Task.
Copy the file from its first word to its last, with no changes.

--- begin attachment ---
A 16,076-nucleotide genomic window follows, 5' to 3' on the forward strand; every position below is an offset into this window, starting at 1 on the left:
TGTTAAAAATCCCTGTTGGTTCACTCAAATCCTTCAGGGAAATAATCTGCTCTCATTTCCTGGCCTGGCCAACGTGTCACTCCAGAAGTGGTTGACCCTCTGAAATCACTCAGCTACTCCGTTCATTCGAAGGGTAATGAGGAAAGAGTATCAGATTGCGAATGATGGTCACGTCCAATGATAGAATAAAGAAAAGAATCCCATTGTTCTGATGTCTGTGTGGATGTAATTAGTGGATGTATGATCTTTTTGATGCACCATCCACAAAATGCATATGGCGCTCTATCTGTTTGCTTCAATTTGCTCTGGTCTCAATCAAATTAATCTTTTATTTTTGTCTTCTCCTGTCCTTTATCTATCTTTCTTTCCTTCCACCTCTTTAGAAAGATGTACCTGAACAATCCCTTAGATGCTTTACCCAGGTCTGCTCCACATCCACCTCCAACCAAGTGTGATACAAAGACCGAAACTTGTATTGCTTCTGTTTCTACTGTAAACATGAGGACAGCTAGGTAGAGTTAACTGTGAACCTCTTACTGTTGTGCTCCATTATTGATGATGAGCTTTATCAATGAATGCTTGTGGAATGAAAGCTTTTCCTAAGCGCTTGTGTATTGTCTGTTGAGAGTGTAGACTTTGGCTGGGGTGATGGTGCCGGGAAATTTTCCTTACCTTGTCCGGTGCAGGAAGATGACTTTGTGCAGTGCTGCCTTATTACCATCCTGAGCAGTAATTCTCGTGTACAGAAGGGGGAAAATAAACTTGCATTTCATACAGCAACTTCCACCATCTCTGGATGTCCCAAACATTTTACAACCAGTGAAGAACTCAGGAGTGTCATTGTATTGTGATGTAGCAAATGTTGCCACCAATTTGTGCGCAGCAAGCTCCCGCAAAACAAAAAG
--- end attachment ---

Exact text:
A 16,076-nucleotide genomic window follows, 5' to 3' on the forward strand; every position below is an offset into this window, starting at 1 on the left:
TGTTAAAAATCCCTGTTGGTTCACTCAAATCCTTCAGGGAAATAATCTGCTCTCATTTCCTGGCCTGGCCAACGTGTCACTCCAGAAGTGGTTGACCCTCTGAAATCACTCAGCTACTCCGTTCATTCGAAGGGTAATGAGGAAAGAGTATCAGATTGCGAATGATGGTCACGTCCAATGATAGAATAAAGAAAAGAATCCCATTGTTCTGATGTCTGTGTGGATGTAATTAGTGGATGTATGATCTTTTTGATGCACCATCCACAAAATGCATATGGCGCTCTATCTGTTTGCTTCAATTTGCTCTGGTCTCAATCAAATTAATCTTTTATTTTTGTCTTCTCCTGTCCTTTATCTATCTTTCTTTCCTTCCACCTCTTTAGAAAGATGTACCTGAACAATCCCTTAGATGCTTTACCCAGGTCTGCTCCACATCCACCTCCAACCAAGTGTGATACAAAGACCGAAACTTGTATTGCTTCTGTTTCTACTGTAAACATGAGGACAGCTAGGTAGAGTTAACTGTGAACCTCTTACTGTTGTGCTCCATTATTGATGATGAGCTTTATCAATGAATGCTTGTGGAATGAAAGCTTTTCCTAAGCGCTTGTGTATTGTCTGTTGAGAGTGTAGACTTTGGCTGGGGTGATGGTGCCGGGAAATTTTCCTTACCTTGTCCGGTGCAGGAAGATGACTTTGTGCAGTGCTGCCTTATTACCATCCTGAGCAGTAATTCTCGTGTACAGAAGGGGGAAAATAAACTTGCATTTCATACAGCAACTTCCACCATCTCTGGATGTCCCAAACATTTTACAACCAGTGAAGAACTCAGGAGTGTCATTGTATTGTGATGTAGCAAATGTTGCCACCAATTTGTGCGCAGCAAGCTCCCGCAAAACAAAAAG